Human History: Writing

en in humanity • 5 min read

This post is part of Human History series. Start with introduction.


Anything learned by one individual will die with that individual unless it’s been passed to the next generation. After cognitive and agriculture revolutions, humans had a lot of new stuff to remember such as when crops were planted to calculate harvest time, at what times flooding can be expected, how many grains I gave to my neighbor and so on. All kinds of stuff hard to remember.

The first script showed up to help with the issue. It was used only for mentioned essential notes. No one could even imagine we could write down and store everything we say. The first script was a partial script, invented around 6000 HE (Human Era, 4000 BCE). The partial script is such a script that cannot represent all that can be expressed in the spoken language. Today, one of the most popular partial scripts is mathematics.

We cannot be sure which script was the first one. There could be some script that is still buried or completely lost. So far we can say the first script was probably a sexagesimal—numerical system that originated in the ancient Sumerians. This system has base 60, and that’s why we have 60 minutes in an hour, 360° degrees in a circle, and so on.

That is an excellent example to show how language or script influences how we think. Spoken language is freer, but is also limited in its way. For example, my natural language is Czech, which uses declension; when I say “I visited a friend” in Czech, you will know whether it’s he or she. Declension is also giving me the ability to use any word order. On contrary, English has some required structure. You need to know what you want to say in advance, and some details are hidden in the context. We could say English is an analytical language. Both Czech and English use tenses, but for example, Japanese has present, and future tenses combined in one tense, or Chinese has only one tense. You need to detect the tense from the context similarly, like gender in English.

Language is an artificial thing invented by humans, and some ones are difficult to understand. For example, many people fear mathematics. Mathematicians learned math, and they can talk abstractly without a problem. But it’s less natural to humans, and most of the population doesn’t understand it. Math can appear complicated even when the application is straightforward, whereas influence can seem simple even when the application is very complicated. Or, with other words: it’s hard to convince people with a simple graph but easy with a complex manipulation. Language can be compelling.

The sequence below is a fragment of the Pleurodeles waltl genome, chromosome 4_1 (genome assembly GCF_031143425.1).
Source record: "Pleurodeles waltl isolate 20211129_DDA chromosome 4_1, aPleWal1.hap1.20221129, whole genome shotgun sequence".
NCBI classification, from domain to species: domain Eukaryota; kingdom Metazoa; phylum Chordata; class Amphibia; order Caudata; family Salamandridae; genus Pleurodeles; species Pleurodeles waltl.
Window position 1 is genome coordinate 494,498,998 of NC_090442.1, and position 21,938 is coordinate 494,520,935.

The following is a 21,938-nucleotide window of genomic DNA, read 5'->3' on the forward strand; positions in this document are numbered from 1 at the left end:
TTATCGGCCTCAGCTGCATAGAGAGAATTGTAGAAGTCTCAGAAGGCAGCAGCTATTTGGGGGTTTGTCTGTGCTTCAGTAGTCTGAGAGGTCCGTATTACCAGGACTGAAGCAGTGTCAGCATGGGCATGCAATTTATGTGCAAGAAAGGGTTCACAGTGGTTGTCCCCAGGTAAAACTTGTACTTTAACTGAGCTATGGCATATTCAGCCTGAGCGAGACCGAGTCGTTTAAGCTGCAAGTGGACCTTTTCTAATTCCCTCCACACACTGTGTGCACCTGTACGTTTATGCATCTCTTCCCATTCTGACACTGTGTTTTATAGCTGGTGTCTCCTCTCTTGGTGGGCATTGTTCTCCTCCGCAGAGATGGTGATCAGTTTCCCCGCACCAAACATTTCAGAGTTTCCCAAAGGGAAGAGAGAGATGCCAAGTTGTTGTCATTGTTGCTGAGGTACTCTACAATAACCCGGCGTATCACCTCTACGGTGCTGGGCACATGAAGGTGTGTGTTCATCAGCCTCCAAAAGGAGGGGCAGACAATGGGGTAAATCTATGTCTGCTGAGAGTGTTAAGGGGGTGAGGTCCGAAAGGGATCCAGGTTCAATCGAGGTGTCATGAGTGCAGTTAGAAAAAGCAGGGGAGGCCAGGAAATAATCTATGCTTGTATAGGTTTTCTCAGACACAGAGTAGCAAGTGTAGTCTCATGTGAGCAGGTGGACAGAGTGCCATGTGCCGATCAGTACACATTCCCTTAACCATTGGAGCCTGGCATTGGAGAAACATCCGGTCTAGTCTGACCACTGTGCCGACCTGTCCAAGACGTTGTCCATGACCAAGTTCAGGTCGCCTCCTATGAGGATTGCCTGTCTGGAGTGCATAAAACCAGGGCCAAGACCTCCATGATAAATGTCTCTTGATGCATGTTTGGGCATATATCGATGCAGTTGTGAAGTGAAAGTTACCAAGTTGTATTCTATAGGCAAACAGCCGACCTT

In the beginning, humans invented all kinds of systems for keeping records and calculations and, later, all types of systems where each word has its pictogram. Some civilizations developed more complex scripts from simple pictures, such as cuneiform (in Mesopotamia), hieroglyphs (in Egypt), or even knotted string (called quipu; in South America). Hieroglyphs were probably the first script that could be used to represent anything that can be expressed in spoken language.

Anyway, it was not meant to be used by all people. First notes or texts were on big rocks, something tough to move. People fixed this problem around 7000 HE with clay tablets. Later around 7500 HE, it was more improved with papyrus. Papyrus didn’t change who can read and write, though. Even kings didn’t know how to read, and a messenger had to read it for them. Actually, messengers included their notes in the text, like when to raise voice during reading or to say hi to each other.

As said at the beginning of this post, the first drive to invent scripts was farming. Farmers needed something else than recording tales. One vital information was to know the cycle perfectly. Calendars were maybe invented even sooner than any other script. New studies show that perhaps even foragers knew how to read the sky. We have proof that humans invented a calendar for sure with first scripts around 7000 HE. Even Stonehenge built around that time seems to have been used as a lunar calendar.

When I was younger, I didn’t understand how historians can be so sure about exact dates before counting started. Now it makes sense. Humans invented calendars way before any empire emerged. They just didn’t care which year exactly is. And when they cared, they used some references. For example, in times of Olympic games people used Olympic winner as a year reference (second year of winner Coroebus of Elis).

A big milestone of writing systems is simplifying the script. Just a few characters replaced many pictures making it easier to read and write. New scripts were a collection of ideograms instead of pictograms. Ideogram is a character representing some speech sound or gesture (phone). Alphabets were invented. This invention came from Mesopotamia and was shared everywhere around. But not all civilizations adopted it. China was very far away to know about it, and when all civilizations met, China already had deep roots in its script.

Complex writing system (and mostly alphabets) allowed to form complex organizations. Basically, the writing was a required step before big empires could emerge. All citizens can know each other in small villages. It’s getting problematic in cities, and it’s impossible to keep order in the empire without maintaining tracks. Bureaucracy came into the game.

Next time, I will continue how the first empires emerged.





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